Trump extremists spur breakaway conservative party
Trump Supporters (AFP)

Some conservatives are breaking away from the Republican Party in Michigan to escape the influence of Donald Trump.

A group of more moderate Republicans is explicitly rejecting Trump-fueled extremism in the state GOP, which has continued to challenge the former president's 2020 election loss and elevate candidates who spread conspiracy theories about that election, reported MLive.

“We’re concerned about the rise of extremism and the attack on free and fair elections,” said Jeff Timmer, a former Michigan Republican Party executive director and outspoken Trump critic.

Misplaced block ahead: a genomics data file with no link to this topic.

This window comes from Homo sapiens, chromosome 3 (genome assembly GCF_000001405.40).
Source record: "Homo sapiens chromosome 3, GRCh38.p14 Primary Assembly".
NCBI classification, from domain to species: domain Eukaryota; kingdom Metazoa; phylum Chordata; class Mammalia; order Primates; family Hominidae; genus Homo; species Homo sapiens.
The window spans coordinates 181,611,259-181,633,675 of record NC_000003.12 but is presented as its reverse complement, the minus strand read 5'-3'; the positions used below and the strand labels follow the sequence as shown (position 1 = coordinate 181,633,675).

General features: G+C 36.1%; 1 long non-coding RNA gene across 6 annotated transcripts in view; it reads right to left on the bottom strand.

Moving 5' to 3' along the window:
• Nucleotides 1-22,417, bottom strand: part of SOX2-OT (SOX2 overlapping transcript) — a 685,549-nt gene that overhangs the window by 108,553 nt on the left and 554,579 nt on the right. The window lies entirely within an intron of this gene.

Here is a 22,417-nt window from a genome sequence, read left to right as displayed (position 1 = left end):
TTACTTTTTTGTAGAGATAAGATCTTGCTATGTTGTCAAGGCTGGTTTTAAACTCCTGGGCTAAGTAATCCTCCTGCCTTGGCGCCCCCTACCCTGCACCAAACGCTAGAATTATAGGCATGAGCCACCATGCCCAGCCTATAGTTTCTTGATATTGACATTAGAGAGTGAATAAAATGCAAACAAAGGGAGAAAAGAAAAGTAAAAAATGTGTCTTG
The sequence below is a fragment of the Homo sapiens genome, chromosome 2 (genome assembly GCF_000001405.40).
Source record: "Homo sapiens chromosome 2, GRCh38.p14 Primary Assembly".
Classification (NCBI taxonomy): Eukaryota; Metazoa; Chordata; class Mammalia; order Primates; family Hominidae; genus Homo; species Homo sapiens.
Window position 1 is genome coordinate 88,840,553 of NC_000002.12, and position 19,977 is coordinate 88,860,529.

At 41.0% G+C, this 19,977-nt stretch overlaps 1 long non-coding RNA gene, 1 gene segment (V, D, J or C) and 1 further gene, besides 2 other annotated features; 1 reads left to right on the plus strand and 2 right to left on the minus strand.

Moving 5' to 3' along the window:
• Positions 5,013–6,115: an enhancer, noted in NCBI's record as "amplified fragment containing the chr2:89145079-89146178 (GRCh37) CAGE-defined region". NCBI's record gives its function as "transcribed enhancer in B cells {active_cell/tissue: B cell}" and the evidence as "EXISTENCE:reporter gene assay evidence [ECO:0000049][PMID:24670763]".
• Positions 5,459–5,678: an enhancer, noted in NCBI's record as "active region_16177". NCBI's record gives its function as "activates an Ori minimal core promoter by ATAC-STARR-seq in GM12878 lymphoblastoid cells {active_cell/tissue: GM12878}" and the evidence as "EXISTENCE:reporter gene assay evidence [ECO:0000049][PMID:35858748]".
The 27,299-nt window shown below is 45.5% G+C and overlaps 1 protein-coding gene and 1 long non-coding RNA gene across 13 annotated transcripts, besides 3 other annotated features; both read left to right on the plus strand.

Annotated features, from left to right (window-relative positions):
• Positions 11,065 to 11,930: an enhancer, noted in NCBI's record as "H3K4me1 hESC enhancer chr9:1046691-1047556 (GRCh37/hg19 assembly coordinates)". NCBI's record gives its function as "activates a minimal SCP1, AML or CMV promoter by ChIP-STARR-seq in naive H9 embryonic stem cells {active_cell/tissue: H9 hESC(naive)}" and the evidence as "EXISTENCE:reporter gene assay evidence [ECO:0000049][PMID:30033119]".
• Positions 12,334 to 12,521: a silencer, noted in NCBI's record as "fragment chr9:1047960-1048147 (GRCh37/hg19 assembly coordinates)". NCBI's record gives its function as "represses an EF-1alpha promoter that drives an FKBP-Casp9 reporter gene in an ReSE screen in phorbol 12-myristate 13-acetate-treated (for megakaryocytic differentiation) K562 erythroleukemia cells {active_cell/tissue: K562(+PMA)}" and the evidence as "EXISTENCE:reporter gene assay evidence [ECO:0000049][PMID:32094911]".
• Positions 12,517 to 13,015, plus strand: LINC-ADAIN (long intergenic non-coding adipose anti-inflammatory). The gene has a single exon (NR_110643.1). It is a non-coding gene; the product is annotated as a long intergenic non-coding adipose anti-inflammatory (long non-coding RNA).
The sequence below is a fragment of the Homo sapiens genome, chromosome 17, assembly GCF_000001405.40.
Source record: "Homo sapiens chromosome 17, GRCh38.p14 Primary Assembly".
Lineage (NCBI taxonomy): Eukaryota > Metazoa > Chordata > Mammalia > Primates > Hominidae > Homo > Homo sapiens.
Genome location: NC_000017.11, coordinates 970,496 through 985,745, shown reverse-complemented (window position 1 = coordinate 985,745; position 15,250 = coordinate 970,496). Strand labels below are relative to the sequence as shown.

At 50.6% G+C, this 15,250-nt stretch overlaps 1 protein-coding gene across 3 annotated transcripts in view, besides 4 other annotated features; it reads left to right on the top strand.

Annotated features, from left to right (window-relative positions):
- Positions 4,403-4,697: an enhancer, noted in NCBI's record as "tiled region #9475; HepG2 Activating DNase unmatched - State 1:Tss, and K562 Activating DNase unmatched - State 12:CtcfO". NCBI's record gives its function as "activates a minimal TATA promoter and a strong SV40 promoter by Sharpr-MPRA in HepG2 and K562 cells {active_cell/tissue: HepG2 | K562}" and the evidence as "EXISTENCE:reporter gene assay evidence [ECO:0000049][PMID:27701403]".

Timmer, who now works as a political strategist and senior adviser to the anti-Trump Lincoln Project, is hoping the Common Sense Party gets the 45,000 valid signatures necessary within a 180-day time limit to be officially recognized on the Michigan ballot by 2024.

IN OTHER NEWS: 'Locked in': Legal expert details why Fani Willis' letter to judge is very bad news for Trump

The new party will support candidates who hold a “pro-democracy, pro rule of law, anti-extremist position,” and Timmer wants to restore fusion voting in the state to help the Common Sense Party , which would allow multiple parties to nominate the same candidate and poll votes for them.

“If the ban on fusion voting in Michigan were to be overturned or removed,” Timmer said, “we would only nominate candidates who are also already nominated by either the Democrats or Republicans.”